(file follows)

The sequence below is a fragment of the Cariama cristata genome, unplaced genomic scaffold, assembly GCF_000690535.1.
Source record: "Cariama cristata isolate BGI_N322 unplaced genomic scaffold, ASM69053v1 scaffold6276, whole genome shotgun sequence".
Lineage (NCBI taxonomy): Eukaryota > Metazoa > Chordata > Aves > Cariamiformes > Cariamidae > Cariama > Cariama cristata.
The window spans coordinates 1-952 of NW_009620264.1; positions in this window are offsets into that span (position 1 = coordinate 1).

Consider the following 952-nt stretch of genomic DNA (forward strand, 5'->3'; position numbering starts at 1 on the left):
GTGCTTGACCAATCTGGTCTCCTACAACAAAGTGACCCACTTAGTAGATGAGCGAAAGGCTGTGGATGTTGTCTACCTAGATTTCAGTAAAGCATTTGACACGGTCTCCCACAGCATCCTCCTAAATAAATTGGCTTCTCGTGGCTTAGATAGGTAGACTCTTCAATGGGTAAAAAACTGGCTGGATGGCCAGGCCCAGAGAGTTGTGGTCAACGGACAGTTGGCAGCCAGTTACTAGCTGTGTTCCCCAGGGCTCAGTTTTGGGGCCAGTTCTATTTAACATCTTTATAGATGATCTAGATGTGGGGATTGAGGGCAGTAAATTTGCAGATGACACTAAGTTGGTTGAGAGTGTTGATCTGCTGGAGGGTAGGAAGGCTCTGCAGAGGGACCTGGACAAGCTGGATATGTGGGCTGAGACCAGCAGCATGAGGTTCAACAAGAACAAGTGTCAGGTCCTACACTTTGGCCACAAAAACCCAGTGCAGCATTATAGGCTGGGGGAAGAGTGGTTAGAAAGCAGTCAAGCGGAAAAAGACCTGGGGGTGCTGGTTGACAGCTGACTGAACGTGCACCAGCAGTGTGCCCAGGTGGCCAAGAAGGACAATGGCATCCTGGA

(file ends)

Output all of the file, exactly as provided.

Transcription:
The sequence below is a fragment of the Cariama cristata genome, unplaced genomic scaffold, assembly GCF_000690535.1.
Source record: "Cariama cristata isolate BGI_N322 unplaced genomic scaffold, ASM69053v1 scaffold6276, whole genome shotgun sequence".
Lineage (NCBI taxonomy): Eukaryota > Metazoa > Chordata > Aves > Cariamiformes > Cariamidae > Cariama > Cariama cristata.
The window spans coordinates 1-952 of NW_009620264.1; positions in this window are offsets into that span (position 1 = coordinate 1).

Consider the following 952-nt stretch of genomic DNA (forward strand, 5'->3'; position numbering starts at 1 on the left):
GTGCTTGACCAATCTGGTCTCCTACAACAAAGTGACCCACTTAGTAGATGAGCGAAAGGCTGTGGATGTTGTCTACCTAGATTTCAGTAAAGCATTTGACACGGTCTCCCACAGCATCCTCCTAAATAAATTGGCTTCTCGTGGCTTAGATAGGTAGACTCTTCAATGGGTAAAAAACTGGCTGGATGGCCAGGCCCAGAGAGTTGTGGTCAACGGACAGTTGGCAGCCAGTTACTAGCTGTGTTCCCCAGGGCTCAGTTTTGGGGCCAGTTCTATTTAACATCTTTATAGATGATCTAGATGTGGGGATTGAGGGCAGTAAATTTGCAGATGACACTAAGTTGGTTGAGAGTGTTGATCTGCTGGAGGGTAGGAAGGCTCTGCAGAGGGACCTGGACAAGCTGGATATGTGGGCTGAGACCAGCAGCATGAGGTTCAACAAGAACAAGTGTCAGGTCCTACACTTTGGCCACAAAAACCCAGTGCAGCATTATAGGCTGGGGGAAGAGTGGTTAGAAAGCAGTCAAGCGGAAAAAGACCTGGGGGTGCTGGTTGACAGCTGACTGAACGTGCACCAGCAGTGTGCCCAGGTGGCCAAGAAGGACAATGGCATCCTGGA